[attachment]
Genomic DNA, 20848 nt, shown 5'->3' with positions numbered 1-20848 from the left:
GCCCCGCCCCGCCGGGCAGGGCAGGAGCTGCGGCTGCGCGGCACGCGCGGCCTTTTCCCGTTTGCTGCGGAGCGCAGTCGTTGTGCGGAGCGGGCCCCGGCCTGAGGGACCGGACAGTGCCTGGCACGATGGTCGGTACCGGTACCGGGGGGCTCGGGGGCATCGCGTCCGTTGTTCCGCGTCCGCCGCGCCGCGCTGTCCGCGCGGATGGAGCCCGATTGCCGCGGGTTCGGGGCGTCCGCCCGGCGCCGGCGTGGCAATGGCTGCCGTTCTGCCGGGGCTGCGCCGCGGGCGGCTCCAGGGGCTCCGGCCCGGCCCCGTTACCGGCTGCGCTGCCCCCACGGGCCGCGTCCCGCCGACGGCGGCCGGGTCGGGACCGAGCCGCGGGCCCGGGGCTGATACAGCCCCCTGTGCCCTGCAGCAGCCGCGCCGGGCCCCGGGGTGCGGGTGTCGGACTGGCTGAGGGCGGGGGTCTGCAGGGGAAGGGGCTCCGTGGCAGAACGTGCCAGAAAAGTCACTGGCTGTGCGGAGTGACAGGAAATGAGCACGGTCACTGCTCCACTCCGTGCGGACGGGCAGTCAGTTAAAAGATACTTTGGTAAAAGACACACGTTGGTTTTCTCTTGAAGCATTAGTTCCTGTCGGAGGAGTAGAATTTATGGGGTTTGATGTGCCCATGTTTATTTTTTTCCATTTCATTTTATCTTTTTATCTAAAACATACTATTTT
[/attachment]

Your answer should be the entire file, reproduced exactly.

Genomic DNA, 20848 nt, shown 5'->3' with positions numbered 1-20848 from the left:
GCCCCGCCCCGCCGGGCAGGGCAGGAGCTGCGGCTGCGCGGCACGCGCGGCCTTTTCCCGTTTGCTGCGGAGCGCAGTCGTTGTGCGGAGCGGGCCCCGGCCTGAGGGACCGGACAGTGCCTGGCACGATGGTCGGTACCGGTACCGGGGGGCTCGGGGGCATCGCGTCCGTTGTTCCGCGTCCGCCGCGCCGCGCTGTCCGCGCGGATGGAGCCCGATTGCCGCGGGTTCGGGGCGTCCGCCCGGCGCCGGCGTGGCAATGGCTGCCGTTCTGCCGGGGCTGCGCCGCGGGCGGCTCCAGGGGCTCCGGCCCGGCCCCGTTACCGGCTGCGCTGCCCCCACGGGCCGCGTCCCGCCGACGGCGGCCGGGTCGGGACCGAGCCGCGGGCCCGGGGCTGATACAGCCCCCTGTGCCCTGCAGCAGCCGCGCCGGGCCCCGGGGTGCGGGTGTCGGACTGGCTGAGGGCGGGGGTCTGCAGGGGAAGGGGCTCCGTGGCAGAACGTGCCAGAAAAGTCACTGGCTGTGCGGAGTGACAGGAAATGAGCACGGTCACTGCTCCACTCCGTGCGGACGGGCAGTCAGTTAAAAGATACTTTGGTAAAAGACACACGTTGGTTTTCTCTTGAAGCATTAGTTCCTGTCGGAGGAGTAGAATTTATGGGGTTTGATGTGCCCATGTTTATTTTTTTCCATTTCATTTTATCTTTTTATCTAAAACATACTATTTT